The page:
The detailed modular construction process can be a difficult one to grasp, yet the many advantages are worth understanding for anyone looking to design and build a new home.
To aid this understanding we recently engaged Melbourne cinematographer, Nathan Kaso, to produce a short tilt-shift time-lapse film on the process.
But rather than just spelling out our process, Nathan sought to capture the distinctiveness of a modular project through a unique combination of filming techniques and styles.
Some things just get better with age – and the Open House Melbourne weekend is certainly one of them.
It’s an event that welcomes everyone – from those who work in the design industry to those who just love design – and encourages conversations about architecture and how our built environment shapes who we are and how we live.
Celebrating its 10th year, the Open House Melbourne weekend was bigger than ever before. Last weekend over 200 buildings threw open their doors and welcomed locals and visitors alike. It was a great opportunity for many to get up close and personal with the spaces that make this city unique.
Our Brooklyn display suite showcases the innovation, quality and high level of finish we produce in all of our modular homes. No display suite would be complete without a contemporary mix of furnishing and accessories, so we’re constantly on the look out for seriously cool stuff that embodies our design style. And whenever we come across a beautifully sleek product like this, we sit up and take notice – which is what we did when we stumbled on Lumil.
Launched earlier this year, Lumil is a Melbourne-based design studio and lighting brand fronted by Luke Mills. Characterised by a focus on function, Lumil works with like-minded creators to explore manufacturing techniques and contemporary design. The result is beautiful objects that inspire and complement the spaces they inhabit.
In recent years, the fashion industry has been experimenting with wearable technology (see Solar panels go Couture), blurring the boundaries between textiles and tech. The little black dress is one such garment that has received a hi-tech revamp, being christened the world’s first graphene dress.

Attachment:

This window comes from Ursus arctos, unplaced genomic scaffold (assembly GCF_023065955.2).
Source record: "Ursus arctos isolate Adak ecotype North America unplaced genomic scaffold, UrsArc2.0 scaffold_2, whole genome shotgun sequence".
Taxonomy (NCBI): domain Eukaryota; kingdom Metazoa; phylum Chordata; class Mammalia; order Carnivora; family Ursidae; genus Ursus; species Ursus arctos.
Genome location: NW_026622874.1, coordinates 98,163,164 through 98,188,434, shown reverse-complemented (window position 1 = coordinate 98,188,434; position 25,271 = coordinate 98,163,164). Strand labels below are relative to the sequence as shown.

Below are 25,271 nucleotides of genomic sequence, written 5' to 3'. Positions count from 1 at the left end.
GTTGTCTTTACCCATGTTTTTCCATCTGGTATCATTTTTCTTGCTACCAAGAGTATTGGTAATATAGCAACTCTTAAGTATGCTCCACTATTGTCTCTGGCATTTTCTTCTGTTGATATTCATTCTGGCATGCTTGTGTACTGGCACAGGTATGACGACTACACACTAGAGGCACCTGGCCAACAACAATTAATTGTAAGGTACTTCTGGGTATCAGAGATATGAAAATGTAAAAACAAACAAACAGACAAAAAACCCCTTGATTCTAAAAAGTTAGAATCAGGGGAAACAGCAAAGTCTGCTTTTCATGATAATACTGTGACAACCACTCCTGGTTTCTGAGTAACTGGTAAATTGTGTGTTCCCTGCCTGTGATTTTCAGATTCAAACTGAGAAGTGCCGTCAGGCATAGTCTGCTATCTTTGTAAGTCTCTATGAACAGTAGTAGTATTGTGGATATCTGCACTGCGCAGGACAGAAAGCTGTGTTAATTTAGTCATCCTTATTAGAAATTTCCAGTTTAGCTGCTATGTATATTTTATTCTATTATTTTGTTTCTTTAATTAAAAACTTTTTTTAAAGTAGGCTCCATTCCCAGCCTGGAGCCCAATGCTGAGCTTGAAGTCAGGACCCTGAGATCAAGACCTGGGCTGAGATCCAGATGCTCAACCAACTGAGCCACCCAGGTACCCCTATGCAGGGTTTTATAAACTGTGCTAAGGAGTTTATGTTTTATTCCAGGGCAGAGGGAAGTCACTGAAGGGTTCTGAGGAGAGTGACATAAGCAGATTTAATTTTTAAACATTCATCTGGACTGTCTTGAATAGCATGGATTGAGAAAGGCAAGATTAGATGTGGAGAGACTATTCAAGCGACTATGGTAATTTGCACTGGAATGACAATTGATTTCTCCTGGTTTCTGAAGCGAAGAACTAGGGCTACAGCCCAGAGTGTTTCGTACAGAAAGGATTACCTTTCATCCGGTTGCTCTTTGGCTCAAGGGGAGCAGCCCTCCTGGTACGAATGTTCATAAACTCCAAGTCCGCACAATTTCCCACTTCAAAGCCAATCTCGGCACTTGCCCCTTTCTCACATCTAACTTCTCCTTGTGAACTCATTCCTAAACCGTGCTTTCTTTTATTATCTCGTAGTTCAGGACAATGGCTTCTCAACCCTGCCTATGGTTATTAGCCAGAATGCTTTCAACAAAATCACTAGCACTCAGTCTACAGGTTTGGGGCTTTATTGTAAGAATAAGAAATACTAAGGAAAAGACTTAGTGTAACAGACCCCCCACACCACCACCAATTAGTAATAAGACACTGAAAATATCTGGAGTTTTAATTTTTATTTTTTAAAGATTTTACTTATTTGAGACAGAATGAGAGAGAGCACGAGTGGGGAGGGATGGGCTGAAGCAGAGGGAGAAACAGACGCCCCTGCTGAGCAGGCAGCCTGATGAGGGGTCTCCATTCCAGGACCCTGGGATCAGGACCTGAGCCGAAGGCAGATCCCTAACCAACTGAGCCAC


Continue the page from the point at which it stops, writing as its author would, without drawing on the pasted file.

So what is graphene and what makes this dress so amazing?
Graphene is a super-thin “wonder material” scientists think could revolutionise every aspect of human life. It is just one atom thick and a million times thinner than human hair, it is 200 times stronger than steel and conducts electricity better than anything else known to man.
The idea of a cabin retreat located in a secluded landscape is a dream of many. As our cities continue to swell and we repeatedly cram our lives full of activity there is an ever-increasing desire to escape it all and run away to an isolated refuge.
Architects worldwide have dabbled and experimented in the many possibilities and design outcomes involving the minimal shelter – a number of which have been presented in this wonderful Cabins book.
There’s nothing more relaxing than listening to the rain fall on a tin roof when you’re all warm and cosy inside. Now you can listen to the soothing sound anytime you please thanks to Matthew Mazzotta’s latest project, Cloud House.
The house is built under a permanent cloud and rocking in the chair situated inside activates ‘rain’. The rain then falls onto the metal roof above, producing that warm and pleasant sound. Stay seated and you can relax watching the water drip down from the window lintel, watering edible plants sitting on the sills.
A greener city is more enjoyable for us and more beneficial for the environment. Through the evolution of intersectional technologies we now have a greater understanding of how we interact with the built and natural environment. A recent innovation from MIT’s Senseable City Lab, is one such innovation – it measures the density of greenery in cities across the globe but at a human eye-level.
Named Treepedia, the program assesses street-level urban greenery using Google Street View and the Green View Index. It measures the obstruction of greenery in Google’s street-level visualisation maps and classifies the images accordingly.
Architecture and design are set to hit the screen at the new ArchiFlix Festival opening in Sydney this week.
Highlighting the unique creative spirit that drives the disciplines, the inaugural event will feature a range of documentaries on the careers and practice of some of the most prominent Australian and international architects.
There’s nothing like watching a film outdoors. The fresh air, the starry sky – it’s a magical experience. But imagine watching a film where not only are you outside but you are immersed in an island paradise floating peacefully on the water. That’s the experience the audience gets when attending Archipelago Cinema, taking outdoor cinema to a whole new level.
Looking for a fresh creative outlet? Satisfy your creative urge with Archidoodle – an architectural ‘activity book’ that presents a building, landscape or part of a building and encourages you to complete it in a new and interesting way.
The book is filled with beautiful pen and ink illustrations depicting some of the most iconic, contemporary and inventive structures. Aimed at anyone who loves drawing buildings and modern homes, each page contains an incomplete architecture-related sketch, which you as the reader-turned-artist have to finish off yourself.